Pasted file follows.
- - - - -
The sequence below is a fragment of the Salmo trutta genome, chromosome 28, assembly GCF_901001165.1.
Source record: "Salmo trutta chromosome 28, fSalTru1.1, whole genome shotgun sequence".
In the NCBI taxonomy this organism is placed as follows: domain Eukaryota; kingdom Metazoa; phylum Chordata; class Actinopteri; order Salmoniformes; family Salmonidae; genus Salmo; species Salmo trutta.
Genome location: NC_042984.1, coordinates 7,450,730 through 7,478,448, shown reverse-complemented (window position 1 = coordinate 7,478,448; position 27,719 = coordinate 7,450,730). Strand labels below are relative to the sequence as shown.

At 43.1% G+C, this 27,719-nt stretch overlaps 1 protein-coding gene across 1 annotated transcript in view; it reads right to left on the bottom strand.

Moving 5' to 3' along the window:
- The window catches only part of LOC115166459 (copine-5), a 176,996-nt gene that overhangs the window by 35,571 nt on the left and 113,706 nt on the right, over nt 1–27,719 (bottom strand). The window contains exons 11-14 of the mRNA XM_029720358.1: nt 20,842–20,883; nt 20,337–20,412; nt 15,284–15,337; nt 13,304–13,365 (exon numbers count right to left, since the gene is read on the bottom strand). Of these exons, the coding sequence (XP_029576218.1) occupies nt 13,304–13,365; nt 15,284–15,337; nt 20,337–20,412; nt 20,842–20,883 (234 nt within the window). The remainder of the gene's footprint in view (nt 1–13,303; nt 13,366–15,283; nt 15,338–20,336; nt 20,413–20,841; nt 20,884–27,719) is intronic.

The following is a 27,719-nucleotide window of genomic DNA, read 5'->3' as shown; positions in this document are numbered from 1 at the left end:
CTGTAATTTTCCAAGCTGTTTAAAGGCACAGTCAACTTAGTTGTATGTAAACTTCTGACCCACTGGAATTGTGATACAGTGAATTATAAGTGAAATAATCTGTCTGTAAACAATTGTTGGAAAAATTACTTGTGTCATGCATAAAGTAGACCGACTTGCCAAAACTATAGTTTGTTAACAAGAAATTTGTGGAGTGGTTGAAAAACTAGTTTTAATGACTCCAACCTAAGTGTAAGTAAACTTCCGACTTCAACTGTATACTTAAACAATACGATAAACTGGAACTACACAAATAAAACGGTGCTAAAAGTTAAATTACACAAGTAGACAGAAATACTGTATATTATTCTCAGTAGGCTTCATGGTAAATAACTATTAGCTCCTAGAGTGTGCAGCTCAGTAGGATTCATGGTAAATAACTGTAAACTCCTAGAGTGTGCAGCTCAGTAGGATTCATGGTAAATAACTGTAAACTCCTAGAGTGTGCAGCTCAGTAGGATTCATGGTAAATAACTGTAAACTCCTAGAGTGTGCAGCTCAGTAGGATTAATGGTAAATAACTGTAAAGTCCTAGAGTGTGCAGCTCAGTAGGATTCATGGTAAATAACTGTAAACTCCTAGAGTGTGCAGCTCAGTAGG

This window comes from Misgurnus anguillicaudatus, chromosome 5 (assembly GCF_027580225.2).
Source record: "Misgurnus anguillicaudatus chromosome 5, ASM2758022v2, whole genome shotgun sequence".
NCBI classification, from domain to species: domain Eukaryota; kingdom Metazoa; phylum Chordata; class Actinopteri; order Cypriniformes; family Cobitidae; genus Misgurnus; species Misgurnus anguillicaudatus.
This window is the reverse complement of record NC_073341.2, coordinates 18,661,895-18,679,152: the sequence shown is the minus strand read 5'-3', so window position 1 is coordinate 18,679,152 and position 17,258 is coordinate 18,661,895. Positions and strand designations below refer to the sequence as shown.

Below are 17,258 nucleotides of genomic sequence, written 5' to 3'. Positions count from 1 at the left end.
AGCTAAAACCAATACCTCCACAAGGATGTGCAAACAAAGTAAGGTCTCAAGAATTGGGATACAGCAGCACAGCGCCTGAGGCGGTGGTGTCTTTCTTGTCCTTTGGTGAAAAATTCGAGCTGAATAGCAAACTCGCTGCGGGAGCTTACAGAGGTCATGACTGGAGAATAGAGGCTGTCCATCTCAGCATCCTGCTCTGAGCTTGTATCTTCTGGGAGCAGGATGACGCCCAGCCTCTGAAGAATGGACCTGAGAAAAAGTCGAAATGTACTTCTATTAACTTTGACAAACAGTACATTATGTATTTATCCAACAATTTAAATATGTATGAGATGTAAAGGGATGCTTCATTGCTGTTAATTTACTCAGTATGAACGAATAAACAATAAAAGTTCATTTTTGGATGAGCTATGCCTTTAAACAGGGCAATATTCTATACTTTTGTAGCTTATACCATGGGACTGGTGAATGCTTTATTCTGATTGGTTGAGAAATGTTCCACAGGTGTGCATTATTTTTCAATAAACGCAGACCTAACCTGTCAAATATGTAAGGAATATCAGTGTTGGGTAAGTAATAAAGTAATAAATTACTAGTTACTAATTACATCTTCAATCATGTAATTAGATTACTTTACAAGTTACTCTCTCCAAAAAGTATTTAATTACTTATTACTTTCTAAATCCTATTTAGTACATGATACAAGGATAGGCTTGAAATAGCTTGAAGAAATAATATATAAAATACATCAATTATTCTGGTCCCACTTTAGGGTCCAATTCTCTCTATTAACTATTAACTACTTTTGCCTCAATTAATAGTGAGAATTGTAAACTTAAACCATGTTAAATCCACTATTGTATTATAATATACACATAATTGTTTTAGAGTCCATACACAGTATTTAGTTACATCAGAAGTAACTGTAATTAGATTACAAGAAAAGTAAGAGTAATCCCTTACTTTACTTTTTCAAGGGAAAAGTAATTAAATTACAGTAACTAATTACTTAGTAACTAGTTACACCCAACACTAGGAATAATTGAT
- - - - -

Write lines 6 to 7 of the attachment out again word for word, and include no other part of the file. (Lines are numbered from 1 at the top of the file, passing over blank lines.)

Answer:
Moving 5' to 3' along the window:
- The window catches only part of LOC115166459 (copine-5), a 176,996-nt gene that overhangs the window by 35,571 nt on the left and 113,706 nt on the right, over nt 1–27,719 (bottom strand). The window contains exons 11-14 of the mRNA XM_029720358.1: nt 20,842–20,883; nt 20,337–20,412; nt 15,284–15,337; nt 13,304–13,365 (exon numbers count right to left, since the gene is read on the bottom strand). Of these exons, the coding sequence (XP_029576218.1) occupies nt 13,304–13,365; nt 15,284–15,337; nt 20,337–20,412; nt 20,842–20,883 (234 nt within the window). The remainder of the gene's footprint in view (nt 1–13,303; nt 13,366–15,283; nt 15,338–20,336; nt 20,413–20,841; nt 20,884–27,719) is intronic.